Rare fossilized dragonflies, which flitted about the area we now know as Kamloops, have been given scientific names — a first for British Columbia.
Bruce Archibald, a paleontologist with Simon Fraser University, along with dragonfly expert Robert Cannings with the Royal B.C. Museum, examined nine dragonfly fossils from a fossil site located 75 kilometres west of Kamloops.
The fossil beds, called the McAbee fossil site, reveal the record from an era between 49 and 53 million years ago.
"This time was not that many millions of years after the extinction of the dinosaurs," Archibald said on CBC's Daybreak Kamloops.
"We're seeing the beginnings of our modern era. We see life as we know it, in the world as we know it, emerging."
Dragonfly fossils are fairly rare, Archibald said. He says because of their broad, large wings, they would probably float on the surface of the water much longer before falling through the water column and into the mud which would then eventually turn to stone and fossilize.
"The longer something floats in the surface more chance it has of being eaten or decaying," he said. "So these dragonflies would have more rarely made it into the fossil record."
The fossils represent eight previously unknown species. Six of them were given scientific names, as they were well-preserved enough to identify their origins. The findings were published in The Canadian Entomologist, a scientific journal.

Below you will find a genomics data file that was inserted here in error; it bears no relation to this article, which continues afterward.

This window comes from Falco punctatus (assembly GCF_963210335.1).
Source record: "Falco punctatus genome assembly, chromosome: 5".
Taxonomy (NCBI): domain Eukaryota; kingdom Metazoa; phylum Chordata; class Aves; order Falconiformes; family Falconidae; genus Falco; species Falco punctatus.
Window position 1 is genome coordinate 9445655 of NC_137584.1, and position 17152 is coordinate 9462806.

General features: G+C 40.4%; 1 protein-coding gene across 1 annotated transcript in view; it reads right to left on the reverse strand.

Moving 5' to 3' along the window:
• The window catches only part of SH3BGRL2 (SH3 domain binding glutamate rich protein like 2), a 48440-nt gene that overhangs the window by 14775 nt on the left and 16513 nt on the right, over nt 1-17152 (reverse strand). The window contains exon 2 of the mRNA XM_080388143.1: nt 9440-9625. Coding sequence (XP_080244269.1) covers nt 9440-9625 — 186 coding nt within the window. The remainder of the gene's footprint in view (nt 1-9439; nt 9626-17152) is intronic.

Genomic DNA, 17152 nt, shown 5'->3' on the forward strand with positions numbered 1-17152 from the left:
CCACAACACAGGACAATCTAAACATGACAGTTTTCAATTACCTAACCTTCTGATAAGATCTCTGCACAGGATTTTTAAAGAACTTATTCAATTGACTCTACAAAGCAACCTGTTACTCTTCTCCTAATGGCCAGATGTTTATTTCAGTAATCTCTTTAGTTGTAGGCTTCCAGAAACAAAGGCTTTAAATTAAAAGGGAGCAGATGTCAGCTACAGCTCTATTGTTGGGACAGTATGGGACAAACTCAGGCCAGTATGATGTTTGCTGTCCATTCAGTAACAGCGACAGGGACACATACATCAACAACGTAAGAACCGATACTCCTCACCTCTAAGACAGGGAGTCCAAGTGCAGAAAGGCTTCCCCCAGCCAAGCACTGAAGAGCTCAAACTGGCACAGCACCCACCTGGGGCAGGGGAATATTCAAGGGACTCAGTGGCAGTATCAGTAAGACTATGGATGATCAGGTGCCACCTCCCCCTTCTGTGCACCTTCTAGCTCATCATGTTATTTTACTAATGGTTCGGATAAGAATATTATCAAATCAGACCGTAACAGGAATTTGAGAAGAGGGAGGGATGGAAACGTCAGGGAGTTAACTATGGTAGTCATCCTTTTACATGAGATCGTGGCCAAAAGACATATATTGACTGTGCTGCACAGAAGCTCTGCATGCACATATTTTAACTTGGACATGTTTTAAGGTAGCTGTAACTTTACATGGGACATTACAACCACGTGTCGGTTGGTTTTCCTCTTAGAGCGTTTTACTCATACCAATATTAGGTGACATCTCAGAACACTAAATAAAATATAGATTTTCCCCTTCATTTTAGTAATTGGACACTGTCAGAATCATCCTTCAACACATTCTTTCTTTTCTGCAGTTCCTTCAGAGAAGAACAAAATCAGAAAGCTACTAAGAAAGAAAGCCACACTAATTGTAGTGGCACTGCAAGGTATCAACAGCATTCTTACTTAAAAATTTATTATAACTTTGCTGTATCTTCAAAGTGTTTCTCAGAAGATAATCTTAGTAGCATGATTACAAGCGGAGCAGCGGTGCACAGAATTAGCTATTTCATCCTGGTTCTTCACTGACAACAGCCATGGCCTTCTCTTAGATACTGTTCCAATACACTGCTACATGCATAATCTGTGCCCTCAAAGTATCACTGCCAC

"It took quite a while," Archibald said.
"You have to figure out who these are related to by studying the pattern of …[the] veins on their wings. That's sort of the Rosetta Stone that that allows us to interpret the relationships."
Among the new species of dragonfly identified, some were closely linked to a set of fossils found in Denmark.
"At that time, you could have walked from Kamloops to Copenhagen through forest all the way without getting your feet wet because the continents were not as widely separated from each other," Archibald said.
Putting together the the fossil record can illuminate the different ways patterns of life spread across the planet and made the planet we recognize today., he said.
"This is the dragonfly part of that story."
Listen to the interview from Daybreak Kamloops:
With files from Daybreak Kamloops
Credit belongs to : www.cbc.ca